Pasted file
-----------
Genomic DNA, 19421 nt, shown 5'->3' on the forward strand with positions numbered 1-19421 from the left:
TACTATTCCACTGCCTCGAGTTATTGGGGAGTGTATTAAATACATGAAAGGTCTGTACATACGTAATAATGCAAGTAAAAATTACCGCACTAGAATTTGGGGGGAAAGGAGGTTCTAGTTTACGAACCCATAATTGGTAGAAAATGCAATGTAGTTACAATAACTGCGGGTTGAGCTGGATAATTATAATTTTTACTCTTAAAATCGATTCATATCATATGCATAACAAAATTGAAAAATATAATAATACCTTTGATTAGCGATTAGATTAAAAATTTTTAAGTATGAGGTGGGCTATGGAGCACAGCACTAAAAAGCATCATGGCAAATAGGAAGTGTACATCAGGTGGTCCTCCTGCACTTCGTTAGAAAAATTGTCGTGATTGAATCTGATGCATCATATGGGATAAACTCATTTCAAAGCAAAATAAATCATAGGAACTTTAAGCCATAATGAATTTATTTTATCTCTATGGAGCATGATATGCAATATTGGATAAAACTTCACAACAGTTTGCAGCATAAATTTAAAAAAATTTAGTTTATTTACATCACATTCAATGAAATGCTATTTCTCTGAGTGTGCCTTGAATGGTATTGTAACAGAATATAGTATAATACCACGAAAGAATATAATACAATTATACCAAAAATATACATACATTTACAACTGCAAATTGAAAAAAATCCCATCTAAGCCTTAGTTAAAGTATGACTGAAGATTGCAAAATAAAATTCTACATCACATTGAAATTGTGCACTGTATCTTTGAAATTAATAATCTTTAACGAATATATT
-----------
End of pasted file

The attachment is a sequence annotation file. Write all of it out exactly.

Genomic DNA, 19421 nt, shown 5'->3' on the forward strand with positions numbered 1-19421 from the left:
TACTATTCCACTGCCTCGAGTTATTGGGGAGTGTATTAAATACATGAAAGGTCTGTACATACGTAATAATGCAAGTAAAAATTACCGCACTAGAATTTGGGGGGAAAGGAGGTTCTAGTTTACGAACCCATAATTGGTAGAAAATGCAATGTAGTTACAATAACTGCGGGTTGAGCTGGATAATTATAATTTTTACTCTTAAAATCGATTCATATCATATGCATAACAAAATTGAAAAATATAATAATACCTTTGATTAGCGATTAGATTAAAAATTTTTAAGTATGAGGTGGGCTATGGAGCACAGCACTAAAAAGCATCATGGCAAATAGGAAGTGTACATCAGGTGGTCCTCCTGCACTTCGTTAGAAAAATTGTCGTGATTGAATCTGATGCATCATATGGGATAAACTCATTTCAAAGCAAAATAAATCATAGGAACTTTAAGCCATAATGAATTTATTTTATCTCTATGGAGCATGATATGCAATATTGGATAAAACTTCACAACAGTTTGCAGCATAAATTTAAAAAAATTTAGTTTATTTACATCACATTCAATGAAATGCTATTTCTCTGAGTGTGCCTTGAATGGTATTGTAACAGAATATAGTATAATACCACGAAAGAATATAATACAATTATACCAAAAATATACATACATTTACAACTGCAAATTGAAAAAAATCCCATCTAAGCCTTAGTTAAAGTATGACTGAAGATTGCAAAATAAAATTCTACATCACATTGAAATTGTGCACTGTATCTTTGAAATTAATAATCTTTAACGAATATATT